Voters in southern New Hampshire were helping some communities tally up some admirable numbers in Tuesday’s primary election while others said turnout was low.

With many community ballots showing non-contested races for state representative and other offices, voting numbers were steady in both Derry and Londonderry.

Londonderry, with its 18,373 registered voters, saw more 1,000 voters come through the Londonderry High School gymnasium doors to vote by about 1 p.m. Tuesday. By the time the polls ended, about 3,800 residents had cast their ballots.

It was an energy that made election officials happy.

“We’ve been quite busy,” Londonderry Town Clerk Sherry Farrell said, adding Londonderry has so much tradition and history that voting days are always a great way to catch up with friends.

Londonderry Assistant Town Moderator Cindi Rice-Conley added even though the community had little contention in local races, it’s was still good to see a good turnout.

With unofficial results reported, all Republican candidates for District 5 state representative moved on to the November ballot including incumbents David Lundgren, 1,462 votes; Betsy McKinney, 1,359 votes;  Sherman Packard, 1,319 votes;  Doug Thomas, 1,259 votes; and Al Baldasaro, 1,551 votes. Rounding out the list were Tom Dolan, 1,354 votes and Roger Fillio with 1,230 votes.

Londonderry Democratic candidates moving on to the general election ballot are Alex Rego,1,246 votes; Paul Skudlarek, 1,222 votes; Robin Skudlarek, 1,327 votes; Anne Warner, 1,418 votes; Kyle Foden, 1,208 votes, Mack Leathurby, 1,198 votes, and Luisa Piette with 1,368 votes.

Londonderry Supervisor of the Checklist Kristin Grages said she had visited the high school prior to the primary to help sign up about 25 students who were eligible to vote and also presented some civics lessons about elections and voting at the same time.

That, she said, was a great way to introduce the process to the community’s newest group of voters.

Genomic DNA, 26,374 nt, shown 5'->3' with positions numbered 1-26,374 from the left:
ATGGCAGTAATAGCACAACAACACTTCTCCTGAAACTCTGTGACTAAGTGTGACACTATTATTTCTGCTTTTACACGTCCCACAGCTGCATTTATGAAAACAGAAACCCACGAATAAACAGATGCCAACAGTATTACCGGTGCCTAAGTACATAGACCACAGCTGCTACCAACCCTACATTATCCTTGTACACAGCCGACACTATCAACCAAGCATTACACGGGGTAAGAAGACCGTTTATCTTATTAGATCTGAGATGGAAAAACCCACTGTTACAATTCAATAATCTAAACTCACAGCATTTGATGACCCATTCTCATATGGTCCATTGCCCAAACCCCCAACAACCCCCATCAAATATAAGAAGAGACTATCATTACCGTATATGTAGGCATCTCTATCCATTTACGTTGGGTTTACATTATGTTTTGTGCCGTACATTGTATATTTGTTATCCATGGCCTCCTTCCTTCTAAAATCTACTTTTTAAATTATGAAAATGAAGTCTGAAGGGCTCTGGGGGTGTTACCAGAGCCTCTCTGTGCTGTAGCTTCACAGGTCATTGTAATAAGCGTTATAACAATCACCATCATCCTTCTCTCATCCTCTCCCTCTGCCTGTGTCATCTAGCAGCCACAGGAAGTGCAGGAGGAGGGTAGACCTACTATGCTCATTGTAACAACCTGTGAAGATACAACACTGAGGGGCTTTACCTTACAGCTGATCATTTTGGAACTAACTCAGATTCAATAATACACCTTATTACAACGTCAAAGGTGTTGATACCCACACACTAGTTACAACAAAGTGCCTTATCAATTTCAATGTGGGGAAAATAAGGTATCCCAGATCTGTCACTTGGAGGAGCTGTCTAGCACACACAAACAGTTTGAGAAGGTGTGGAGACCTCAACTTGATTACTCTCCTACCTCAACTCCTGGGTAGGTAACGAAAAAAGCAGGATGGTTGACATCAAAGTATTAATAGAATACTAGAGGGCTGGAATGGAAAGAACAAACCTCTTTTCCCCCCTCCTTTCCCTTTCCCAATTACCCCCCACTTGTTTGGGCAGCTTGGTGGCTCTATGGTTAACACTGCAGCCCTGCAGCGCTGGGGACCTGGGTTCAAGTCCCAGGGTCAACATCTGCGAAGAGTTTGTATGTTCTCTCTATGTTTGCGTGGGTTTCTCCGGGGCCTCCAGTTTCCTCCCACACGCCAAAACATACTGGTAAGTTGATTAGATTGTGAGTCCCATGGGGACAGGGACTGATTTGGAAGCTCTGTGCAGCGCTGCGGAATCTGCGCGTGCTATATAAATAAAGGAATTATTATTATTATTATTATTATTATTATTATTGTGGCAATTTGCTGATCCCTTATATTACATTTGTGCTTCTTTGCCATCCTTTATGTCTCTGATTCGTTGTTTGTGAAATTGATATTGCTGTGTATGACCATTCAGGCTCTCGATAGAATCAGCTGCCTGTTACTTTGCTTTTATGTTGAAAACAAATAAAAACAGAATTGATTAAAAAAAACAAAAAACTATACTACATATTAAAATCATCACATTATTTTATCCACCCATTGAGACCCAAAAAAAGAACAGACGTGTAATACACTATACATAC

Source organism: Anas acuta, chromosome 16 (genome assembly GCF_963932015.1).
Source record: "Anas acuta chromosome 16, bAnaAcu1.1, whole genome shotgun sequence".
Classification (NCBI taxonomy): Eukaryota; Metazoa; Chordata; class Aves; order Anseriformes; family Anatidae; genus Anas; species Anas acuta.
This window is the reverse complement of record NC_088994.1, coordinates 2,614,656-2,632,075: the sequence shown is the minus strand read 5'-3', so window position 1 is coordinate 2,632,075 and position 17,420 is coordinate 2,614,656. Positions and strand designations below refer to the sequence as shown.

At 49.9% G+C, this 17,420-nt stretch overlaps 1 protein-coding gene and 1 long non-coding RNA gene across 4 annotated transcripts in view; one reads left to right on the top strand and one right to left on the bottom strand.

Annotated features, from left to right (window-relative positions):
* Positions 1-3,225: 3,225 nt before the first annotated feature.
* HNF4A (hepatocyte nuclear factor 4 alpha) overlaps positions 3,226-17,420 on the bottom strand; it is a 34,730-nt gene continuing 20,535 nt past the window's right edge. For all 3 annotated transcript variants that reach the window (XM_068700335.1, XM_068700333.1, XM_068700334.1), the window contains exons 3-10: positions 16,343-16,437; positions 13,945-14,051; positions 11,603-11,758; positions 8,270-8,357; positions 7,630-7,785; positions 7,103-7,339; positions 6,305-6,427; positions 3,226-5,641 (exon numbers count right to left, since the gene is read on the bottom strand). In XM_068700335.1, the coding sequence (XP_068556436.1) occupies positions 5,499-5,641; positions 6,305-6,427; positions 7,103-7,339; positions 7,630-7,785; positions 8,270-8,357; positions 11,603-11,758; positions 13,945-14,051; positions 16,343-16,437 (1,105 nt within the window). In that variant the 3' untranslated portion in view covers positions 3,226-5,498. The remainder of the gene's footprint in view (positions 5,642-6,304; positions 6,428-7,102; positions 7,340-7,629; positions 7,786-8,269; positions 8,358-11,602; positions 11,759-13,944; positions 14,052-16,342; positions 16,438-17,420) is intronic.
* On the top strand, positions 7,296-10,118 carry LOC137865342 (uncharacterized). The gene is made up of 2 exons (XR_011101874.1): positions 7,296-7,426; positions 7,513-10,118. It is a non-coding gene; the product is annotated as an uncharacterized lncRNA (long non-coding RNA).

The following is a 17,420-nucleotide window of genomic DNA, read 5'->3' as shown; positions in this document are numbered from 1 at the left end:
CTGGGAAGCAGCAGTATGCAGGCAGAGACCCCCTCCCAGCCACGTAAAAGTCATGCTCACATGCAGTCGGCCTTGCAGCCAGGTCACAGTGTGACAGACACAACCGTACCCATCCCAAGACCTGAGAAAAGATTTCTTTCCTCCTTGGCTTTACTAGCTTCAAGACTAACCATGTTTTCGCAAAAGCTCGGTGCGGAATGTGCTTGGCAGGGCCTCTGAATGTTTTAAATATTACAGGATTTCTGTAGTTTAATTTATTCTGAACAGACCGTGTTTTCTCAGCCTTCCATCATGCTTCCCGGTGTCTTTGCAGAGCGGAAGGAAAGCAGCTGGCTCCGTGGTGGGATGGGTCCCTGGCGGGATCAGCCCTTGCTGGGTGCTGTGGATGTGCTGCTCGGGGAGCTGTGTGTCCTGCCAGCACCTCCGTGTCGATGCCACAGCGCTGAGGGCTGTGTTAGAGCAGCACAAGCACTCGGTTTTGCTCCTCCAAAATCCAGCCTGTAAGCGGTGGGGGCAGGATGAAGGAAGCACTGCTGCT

“That was a lot of fun,” Grages said, adding she also told students all about the changes in election laws and how important it is to be aware of what’s going on.

Resident Reed Clark was doing his traditional election day duties, manning a table and selling Londonderry Historical Society books, blankets and other items.

He said he is always ready to cast his ballot and was hoping the voting numbers improved throughout the day.

“I voted in every election I can think of since I was 21,” Clark said. “I don’t see why others don’t come out.”

Derry also saw positive numbers with many candidates holding signs at both of the town’s polling places while greeting a steady stream of voters at both locations.

Republican incumbent state Rep. Jim Webb was happy to see the turnout.

“For a midterm, it’s been good,” Webb said.

Districts 2 and 3 voters had cast about 1,000 ballots at West Running Brook Middle School by early afternoon. Districts 1 and 4 voters were also tallying up good numbers over at Gilbert H. Hood Middle School.

Town officials decided to have only two polling spots for the elections instead of the traditional three used in past years.

“People seem enthusiastic and excited to be here,” said Derry Town Moderator Mary Till.

In the end, approximately 3,700 of Derry’s more than 23,500 registered voters had cast ballots. Many newcomers also registered on voting day.

Derry’s only contested race was the Republican run for state representative for District 6, with a field of 16 candidates hoping to be one of 10 moving on to the November ballot.

Candidates making the cut and moving on to the November ballot are incumbents Phyllis Katsakiores, 1,023 votes; John O’Connor, 926 votes; Frank Sapareto, 851 votes; Jim Webb, 893 votes; Brian Chirichiello, 939 votes, and David Milz, 905 votes.

David Love took a November spot and had the top tally with 1,1126 votes. Others winning were John Potucek, 994 votes; Katherine Prudhomme-O’Brien, 890 votes, and Stephen Pearson, 836 votes.

Democrats that will appear on Derry’s November ballot are Mary Eisner, 1,429 votes; Owen Ingram, 1,114 votes; Michelle E. Sawyer Moge, 1,277 votes; Fred Bates, 1,123 votes; Sean Cohen, 1,175;  and Ronald Cooper III 1,136.

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